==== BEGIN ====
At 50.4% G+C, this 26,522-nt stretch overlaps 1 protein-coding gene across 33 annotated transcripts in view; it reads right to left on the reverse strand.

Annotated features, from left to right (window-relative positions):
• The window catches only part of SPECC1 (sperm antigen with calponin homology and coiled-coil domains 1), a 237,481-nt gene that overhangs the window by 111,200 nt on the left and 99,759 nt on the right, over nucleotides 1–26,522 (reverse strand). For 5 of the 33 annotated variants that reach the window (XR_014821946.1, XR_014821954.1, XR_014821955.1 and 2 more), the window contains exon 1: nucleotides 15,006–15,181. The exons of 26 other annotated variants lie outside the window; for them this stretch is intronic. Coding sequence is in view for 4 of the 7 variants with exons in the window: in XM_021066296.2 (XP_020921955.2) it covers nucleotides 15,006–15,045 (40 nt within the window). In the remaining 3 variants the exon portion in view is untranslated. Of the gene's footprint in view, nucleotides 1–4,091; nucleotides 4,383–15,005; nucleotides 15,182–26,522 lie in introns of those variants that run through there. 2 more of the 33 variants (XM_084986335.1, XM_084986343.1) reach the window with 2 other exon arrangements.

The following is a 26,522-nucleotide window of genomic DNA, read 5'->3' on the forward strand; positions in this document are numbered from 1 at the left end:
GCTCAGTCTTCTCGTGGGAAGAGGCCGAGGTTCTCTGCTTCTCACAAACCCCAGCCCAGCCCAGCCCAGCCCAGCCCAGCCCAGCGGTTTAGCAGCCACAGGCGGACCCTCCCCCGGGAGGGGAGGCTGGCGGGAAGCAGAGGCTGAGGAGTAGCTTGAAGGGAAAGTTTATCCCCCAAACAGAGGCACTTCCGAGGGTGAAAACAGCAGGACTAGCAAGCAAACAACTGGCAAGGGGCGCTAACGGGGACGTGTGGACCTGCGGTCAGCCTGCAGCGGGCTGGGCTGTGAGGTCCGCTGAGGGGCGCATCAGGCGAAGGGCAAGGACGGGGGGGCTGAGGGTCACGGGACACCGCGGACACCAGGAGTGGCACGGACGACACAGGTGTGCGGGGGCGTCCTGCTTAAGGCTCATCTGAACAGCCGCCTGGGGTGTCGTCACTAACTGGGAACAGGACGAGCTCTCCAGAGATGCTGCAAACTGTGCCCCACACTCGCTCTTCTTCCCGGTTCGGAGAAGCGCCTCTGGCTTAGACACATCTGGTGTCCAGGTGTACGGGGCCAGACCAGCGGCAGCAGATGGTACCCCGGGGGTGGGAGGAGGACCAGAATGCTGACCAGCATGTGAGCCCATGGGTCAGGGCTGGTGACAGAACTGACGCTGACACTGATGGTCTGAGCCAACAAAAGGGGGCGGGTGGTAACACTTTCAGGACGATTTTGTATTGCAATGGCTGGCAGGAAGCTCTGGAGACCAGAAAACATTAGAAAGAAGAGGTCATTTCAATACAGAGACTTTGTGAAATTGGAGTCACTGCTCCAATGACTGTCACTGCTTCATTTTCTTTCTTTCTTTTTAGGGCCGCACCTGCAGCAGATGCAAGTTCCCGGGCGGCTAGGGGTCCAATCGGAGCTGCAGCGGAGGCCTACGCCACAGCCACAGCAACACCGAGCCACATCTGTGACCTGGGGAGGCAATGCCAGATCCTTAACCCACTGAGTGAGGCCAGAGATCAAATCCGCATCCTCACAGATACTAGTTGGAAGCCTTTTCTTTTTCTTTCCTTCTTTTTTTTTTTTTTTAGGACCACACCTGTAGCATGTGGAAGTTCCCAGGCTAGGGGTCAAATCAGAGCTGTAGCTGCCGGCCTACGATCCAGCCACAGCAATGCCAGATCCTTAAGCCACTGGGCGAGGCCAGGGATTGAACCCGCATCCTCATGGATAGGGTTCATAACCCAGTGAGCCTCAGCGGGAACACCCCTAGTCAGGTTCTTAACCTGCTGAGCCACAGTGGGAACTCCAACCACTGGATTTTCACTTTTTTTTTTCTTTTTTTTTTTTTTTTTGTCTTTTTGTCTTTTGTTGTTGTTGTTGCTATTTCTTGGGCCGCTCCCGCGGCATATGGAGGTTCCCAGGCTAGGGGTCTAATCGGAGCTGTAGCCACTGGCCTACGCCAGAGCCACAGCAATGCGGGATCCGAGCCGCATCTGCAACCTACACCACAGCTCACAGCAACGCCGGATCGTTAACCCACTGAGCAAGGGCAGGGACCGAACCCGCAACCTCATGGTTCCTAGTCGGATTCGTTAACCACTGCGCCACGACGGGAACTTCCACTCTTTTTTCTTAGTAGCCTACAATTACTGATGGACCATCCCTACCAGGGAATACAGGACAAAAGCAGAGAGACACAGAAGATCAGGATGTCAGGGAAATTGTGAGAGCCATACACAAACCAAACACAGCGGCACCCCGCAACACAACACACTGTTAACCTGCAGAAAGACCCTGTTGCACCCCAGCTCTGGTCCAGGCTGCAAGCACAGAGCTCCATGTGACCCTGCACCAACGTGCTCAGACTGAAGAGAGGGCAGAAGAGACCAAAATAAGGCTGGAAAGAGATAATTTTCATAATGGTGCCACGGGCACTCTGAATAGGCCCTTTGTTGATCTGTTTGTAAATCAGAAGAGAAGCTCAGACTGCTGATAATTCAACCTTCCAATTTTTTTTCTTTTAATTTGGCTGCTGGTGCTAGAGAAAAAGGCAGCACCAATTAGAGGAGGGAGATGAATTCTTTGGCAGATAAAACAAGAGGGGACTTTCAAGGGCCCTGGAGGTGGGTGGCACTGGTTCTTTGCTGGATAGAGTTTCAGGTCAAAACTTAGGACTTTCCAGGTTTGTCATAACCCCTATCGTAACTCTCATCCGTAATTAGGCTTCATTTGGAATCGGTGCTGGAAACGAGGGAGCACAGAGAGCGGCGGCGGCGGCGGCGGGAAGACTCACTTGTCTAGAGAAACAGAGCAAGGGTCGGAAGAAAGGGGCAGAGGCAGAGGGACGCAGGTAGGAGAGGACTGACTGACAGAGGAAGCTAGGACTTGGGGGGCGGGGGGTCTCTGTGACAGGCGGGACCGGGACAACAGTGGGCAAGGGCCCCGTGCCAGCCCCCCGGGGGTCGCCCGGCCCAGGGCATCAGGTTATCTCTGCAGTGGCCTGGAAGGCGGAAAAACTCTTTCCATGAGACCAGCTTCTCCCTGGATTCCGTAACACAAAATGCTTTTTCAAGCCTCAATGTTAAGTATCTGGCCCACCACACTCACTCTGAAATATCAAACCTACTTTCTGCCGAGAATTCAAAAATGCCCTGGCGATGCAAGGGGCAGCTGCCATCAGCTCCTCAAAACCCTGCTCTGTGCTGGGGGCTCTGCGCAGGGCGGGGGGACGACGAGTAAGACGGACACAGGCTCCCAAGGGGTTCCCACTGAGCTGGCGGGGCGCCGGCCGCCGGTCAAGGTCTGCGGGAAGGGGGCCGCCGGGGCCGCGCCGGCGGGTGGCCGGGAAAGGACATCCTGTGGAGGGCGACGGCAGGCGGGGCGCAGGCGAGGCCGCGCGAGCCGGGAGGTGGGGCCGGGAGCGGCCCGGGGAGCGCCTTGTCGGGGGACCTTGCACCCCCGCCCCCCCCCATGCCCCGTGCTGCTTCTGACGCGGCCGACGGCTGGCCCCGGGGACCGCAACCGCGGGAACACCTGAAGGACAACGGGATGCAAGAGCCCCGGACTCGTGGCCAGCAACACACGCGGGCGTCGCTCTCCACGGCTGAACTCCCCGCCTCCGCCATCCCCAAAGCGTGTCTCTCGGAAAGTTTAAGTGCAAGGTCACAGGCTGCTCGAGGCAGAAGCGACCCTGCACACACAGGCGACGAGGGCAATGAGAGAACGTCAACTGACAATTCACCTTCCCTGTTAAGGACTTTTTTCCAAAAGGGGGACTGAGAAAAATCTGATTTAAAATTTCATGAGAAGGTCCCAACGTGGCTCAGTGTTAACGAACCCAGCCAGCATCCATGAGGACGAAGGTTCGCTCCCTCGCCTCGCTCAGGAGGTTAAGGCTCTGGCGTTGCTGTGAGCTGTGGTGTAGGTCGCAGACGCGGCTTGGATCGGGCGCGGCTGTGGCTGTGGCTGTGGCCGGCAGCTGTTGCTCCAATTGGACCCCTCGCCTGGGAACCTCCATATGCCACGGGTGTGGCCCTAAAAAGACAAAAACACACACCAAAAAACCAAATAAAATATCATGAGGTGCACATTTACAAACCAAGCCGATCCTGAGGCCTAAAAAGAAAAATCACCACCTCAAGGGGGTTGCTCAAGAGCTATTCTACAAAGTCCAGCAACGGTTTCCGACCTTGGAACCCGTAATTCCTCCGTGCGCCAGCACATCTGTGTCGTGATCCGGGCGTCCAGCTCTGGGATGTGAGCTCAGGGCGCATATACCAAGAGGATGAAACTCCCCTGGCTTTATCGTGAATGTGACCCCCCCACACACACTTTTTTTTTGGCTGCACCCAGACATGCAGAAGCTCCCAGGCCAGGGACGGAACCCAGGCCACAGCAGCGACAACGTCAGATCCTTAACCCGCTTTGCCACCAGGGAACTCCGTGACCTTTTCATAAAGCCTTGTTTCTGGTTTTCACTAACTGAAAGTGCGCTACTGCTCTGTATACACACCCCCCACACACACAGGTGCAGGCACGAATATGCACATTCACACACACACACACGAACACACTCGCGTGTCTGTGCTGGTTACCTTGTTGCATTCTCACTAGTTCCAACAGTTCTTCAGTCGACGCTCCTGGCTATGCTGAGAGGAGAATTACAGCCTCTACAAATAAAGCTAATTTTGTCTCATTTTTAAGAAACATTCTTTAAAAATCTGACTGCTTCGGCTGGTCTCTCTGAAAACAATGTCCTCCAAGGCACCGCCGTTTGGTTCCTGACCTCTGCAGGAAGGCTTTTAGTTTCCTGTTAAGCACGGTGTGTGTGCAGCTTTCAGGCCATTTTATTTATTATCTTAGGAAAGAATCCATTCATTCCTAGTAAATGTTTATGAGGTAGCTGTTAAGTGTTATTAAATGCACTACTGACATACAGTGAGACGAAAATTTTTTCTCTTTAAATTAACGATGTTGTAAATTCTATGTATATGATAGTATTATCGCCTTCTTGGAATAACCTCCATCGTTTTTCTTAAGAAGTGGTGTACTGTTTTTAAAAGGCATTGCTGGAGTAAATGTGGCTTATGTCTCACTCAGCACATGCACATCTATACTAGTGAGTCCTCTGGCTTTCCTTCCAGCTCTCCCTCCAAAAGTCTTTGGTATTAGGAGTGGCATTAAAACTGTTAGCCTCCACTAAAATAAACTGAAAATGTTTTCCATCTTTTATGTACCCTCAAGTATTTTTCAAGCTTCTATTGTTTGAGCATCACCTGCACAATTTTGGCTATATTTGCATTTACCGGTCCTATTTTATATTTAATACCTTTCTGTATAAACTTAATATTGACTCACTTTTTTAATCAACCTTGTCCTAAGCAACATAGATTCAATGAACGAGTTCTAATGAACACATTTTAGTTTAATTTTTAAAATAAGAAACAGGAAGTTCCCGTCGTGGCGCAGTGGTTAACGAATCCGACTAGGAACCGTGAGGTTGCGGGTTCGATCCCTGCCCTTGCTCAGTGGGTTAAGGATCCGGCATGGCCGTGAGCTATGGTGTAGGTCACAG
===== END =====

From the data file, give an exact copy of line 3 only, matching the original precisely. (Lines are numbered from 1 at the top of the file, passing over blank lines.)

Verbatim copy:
• The window catches only part of SPECC1 (sperm antigen with calponin homology and coiled-coil domains 1), a 237,481-nt gene that overhangs the window by 111,200 nt on the left and 99,759 nt on the right, over nucleotides 1–26,522 (reverse strand). For 5 of the 33 annotated variants that reach the window (XR_014821946.1, XR_014821954.1, XR_014821955.1 and 2 more), the window contains exon 1: nucleotides 15,006–15,181. The exons of 26 other annotated variants lie outside the window; for them this stretch is intronic. Coding sequence is in view for 4 of the 7 variants with exons in the window: in XM_021066296.2 (XP_020921955.2) it covers nucleotides 15,006–15,045 (40 nt within the window). In the remaining 3 variants the exon portion in view is untranslated. Of the gene's footprint in view, nucleotides 1–4,091; nucleotides 4,383–15,005; nucleotides 15,182–26,522 lie in introns of those variants that run through there. 2 more of the 33 variants (XM_084986335.1, XM_084986343.1) reach the window with 2 other exon arrangements.